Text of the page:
Last year, I was appointed to serve on the New York State Council on the Arts' panel for electronic media and film.

I periodically review grant requests from organizations across the state that desire public funding for projects such as film festivals, multimedia installations and general operating expenses related to the field.

I travel to New York City for a few days to discuss with other panelists the merits of each request and make funding recommendations. There are scores of applications to read with supporting documentation and websites. Each of us is assigned a number of specific proposals that we more-thoroughly research and represent to the other panelists.

The Readers' Digest version of the overall process is this: Working within budget restraints, the electronic media and film director and staff marry their own research and knowledge about applicants with panel recommendations. They then devise a slate of funded programs.

The final slate is presented to NYSCA's board members, called The Council, for final approval. Notification letters go out. Contracts are signed. Forms are completed. Checks are cut. Reports are submitted.

Art happens!

Diversity is paramount at NYSCA. From operations and staffing, to audience participation and, of course, programming, it places a strong emphasis on people with varied cultural and demographic backgrounds informing, creating and having access to the arts.

The panel process is no exception.

Professional film screeners, educators and program directors from across the state convene to serve on the electronic media and film panel.

Overall, NYSCA grants about $31 million each year through 16 departments representing every art discipline.

It is all a matter of public record, which you can learn about by visiting In fact, NYSCA provides streaming video online of The Council's review process to ensure a fair and open process.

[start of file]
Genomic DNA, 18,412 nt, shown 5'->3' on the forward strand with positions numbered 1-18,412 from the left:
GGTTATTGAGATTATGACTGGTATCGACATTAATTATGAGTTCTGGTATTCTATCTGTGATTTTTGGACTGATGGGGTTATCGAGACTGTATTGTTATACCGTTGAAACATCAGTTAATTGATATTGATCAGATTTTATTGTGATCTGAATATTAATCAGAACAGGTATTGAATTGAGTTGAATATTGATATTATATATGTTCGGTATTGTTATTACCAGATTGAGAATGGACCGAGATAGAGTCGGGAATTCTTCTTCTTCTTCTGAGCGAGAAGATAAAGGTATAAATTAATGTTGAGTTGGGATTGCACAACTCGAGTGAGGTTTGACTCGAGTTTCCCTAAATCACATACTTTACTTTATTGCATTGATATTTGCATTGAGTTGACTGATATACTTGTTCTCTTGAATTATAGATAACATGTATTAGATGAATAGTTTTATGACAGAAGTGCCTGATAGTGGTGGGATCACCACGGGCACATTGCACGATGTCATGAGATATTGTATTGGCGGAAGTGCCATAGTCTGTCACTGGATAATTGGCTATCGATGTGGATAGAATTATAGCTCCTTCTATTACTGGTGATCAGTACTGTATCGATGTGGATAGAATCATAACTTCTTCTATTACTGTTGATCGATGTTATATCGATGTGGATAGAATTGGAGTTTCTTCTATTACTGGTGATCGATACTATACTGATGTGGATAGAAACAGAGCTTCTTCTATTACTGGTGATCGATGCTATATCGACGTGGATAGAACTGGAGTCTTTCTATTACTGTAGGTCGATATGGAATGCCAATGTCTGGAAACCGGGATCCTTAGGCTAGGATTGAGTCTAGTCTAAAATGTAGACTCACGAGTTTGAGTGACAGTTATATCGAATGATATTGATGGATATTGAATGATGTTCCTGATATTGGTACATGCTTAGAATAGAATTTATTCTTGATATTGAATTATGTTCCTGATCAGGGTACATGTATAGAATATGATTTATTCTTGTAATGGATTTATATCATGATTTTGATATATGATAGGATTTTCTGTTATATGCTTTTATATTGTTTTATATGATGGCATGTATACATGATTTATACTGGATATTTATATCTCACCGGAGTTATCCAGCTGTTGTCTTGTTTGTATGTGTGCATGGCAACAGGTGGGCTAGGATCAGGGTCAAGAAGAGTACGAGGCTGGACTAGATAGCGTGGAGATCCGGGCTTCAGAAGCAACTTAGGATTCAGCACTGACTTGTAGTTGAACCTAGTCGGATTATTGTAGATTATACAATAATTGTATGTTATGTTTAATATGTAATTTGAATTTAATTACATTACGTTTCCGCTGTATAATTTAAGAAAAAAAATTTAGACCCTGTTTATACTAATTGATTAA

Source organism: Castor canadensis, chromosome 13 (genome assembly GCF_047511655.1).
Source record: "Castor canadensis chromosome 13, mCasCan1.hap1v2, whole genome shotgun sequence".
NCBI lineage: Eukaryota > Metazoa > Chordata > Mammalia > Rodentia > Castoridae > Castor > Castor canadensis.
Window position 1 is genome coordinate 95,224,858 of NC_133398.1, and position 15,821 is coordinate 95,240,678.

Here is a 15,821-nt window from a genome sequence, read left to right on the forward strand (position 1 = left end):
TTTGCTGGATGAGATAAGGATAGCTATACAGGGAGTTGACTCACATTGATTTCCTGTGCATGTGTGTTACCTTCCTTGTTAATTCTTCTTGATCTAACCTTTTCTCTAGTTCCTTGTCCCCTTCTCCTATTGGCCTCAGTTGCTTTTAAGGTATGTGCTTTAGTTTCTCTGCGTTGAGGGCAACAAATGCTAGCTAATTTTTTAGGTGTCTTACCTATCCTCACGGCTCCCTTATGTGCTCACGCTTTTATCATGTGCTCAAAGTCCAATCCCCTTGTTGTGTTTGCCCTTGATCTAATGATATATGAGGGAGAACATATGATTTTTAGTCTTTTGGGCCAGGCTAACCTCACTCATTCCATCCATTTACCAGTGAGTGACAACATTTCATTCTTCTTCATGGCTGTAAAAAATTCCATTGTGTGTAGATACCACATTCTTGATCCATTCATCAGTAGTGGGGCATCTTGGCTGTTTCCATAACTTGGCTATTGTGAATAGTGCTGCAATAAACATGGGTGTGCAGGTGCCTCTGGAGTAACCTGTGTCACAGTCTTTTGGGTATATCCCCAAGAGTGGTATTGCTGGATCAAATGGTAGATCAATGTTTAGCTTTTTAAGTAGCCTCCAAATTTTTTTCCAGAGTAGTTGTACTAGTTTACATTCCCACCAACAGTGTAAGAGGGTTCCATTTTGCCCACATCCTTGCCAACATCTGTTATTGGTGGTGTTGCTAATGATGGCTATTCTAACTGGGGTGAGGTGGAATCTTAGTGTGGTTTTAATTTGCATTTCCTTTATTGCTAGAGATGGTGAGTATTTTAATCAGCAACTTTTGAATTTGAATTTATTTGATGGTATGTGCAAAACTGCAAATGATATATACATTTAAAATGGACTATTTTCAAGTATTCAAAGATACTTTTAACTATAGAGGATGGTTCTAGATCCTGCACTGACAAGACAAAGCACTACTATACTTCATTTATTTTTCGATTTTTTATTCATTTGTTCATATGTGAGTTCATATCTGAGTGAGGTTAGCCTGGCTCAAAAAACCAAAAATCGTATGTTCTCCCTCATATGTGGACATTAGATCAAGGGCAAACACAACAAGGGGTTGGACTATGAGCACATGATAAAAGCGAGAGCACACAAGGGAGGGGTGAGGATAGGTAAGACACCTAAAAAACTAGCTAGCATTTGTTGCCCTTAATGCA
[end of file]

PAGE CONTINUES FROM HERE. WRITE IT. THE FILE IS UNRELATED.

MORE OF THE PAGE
As an art form, electronic media is where innovation lies.

The push is to support not only what is outstanding, but what is unique in concept and execution. By its very definition, it is edgy, youth-oriented and ever-changing.

There are times when panelists discuss whether a proposal even belongs in the electronic media and film category, because it entails so many different artistic facets such as visual art, music or dance. There is a left-brained, technological element to all of this that can be a challenge, too. The department has "electronic" in its title, after all.

So, what in the world is someone like me, who can't record television shows on TiVo and has to ask her 15-year-old how to get music inside her iPod, doing on this panel?

I suspect diversity dictates that someone from the middle of nowhere, of a certain age, with a community development orientation, needs to be at the table. I offer nothing but a practical assessment. I tell myself it is important, but when I look around the room at SoHo urban chic, multiple graduate degrees and serious young faces, I feel slightly country-mouse-like.

Last year, NYSCA received a hefty bump in funding from state legislators and we were able to reward programs and new opportunities across the state with increased funding. This year, NYSCA's budget was cut by 2 percent, so the panelists had to finely comb through each proposal and decipher which applicants were most deserving.